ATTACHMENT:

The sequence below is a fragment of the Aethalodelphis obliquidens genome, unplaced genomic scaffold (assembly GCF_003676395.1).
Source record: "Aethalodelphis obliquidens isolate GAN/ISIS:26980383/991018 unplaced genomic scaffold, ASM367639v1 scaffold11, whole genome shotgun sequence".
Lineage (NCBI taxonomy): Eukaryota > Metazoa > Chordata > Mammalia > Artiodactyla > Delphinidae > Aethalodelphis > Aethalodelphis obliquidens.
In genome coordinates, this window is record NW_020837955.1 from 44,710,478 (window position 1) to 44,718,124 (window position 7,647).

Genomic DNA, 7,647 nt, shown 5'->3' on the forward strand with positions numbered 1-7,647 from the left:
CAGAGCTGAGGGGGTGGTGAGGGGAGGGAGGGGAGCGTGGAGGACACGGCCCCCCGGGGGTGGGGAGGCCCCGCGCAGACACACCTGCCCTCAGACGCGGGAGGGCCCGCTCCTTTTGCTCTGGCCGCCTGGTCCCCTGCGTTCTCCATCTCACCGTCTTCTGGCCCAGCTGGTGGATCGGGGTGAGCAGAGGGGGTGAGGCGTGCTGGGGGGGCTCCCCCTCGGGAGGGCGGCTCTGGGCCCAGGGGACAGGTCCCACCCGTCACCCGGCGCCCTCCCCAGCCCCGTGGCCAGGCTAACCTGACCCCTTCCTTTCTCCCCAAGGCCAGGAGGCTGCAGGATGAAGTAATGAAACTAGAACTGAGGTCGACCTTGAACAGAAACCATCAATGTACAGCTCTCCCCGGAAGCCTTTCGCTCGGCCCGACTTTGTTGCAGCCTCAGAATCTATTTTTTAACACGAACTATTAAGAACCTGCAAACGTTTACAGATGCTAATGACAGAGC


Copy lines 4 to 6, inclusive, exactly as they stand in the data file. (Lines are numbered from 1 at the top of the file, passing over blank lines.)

In genome coordinates, this window is record NW_020837955.1 from 44,710,478 (window position 1) to 44,718,124 (window position 7,647).

Genomic DNA, 7,647 nt, shown 5'->3' on the forward strand with positions numbered 1-7,647 from the left:
CAGAGCTGAGGGGGTGGTGAGGGGAGGGAGGGGAGCGTGGAGGACACGGCCCCCCGGGGGTGGGGAGGCCCCGCGCAGACACACCTGCCCTCAGACGCGGGAGGGCCCGCTCCTTTTGCTCTGGCCGCCTGGTCCCCTGCGTTCTCCATCTCACCGTCTTCTGGCCCAGCTGGTGGATCGGGGTGAGCAGAGGGGGTGAGGCGTGCTGGGGGGGCTCCCCCTCGGGAGGGCGGCTCTGGGCCCAGGGGACAGGTCCCACCCGTCACCCGGCGCCCTCCCCAGCCCCGTGGCCAGGCTAACCTGACCCCTTCCTTTCTCCCCAAGGCCAGGAGGCTGCAGGATGAAGTAATGAAACTAGAACTGAGGTCGACCTTGAACAGAAACCATCAATGTACAGCTCTCCCCGGAAGCCTTTCGCTCGGCCCGACTTTGTTGCAGCCTCAGAATCTATTTTTTAACACGAACTATTAAGAACCTGCAAACGTTTACAGATGCTAATGACAGAGC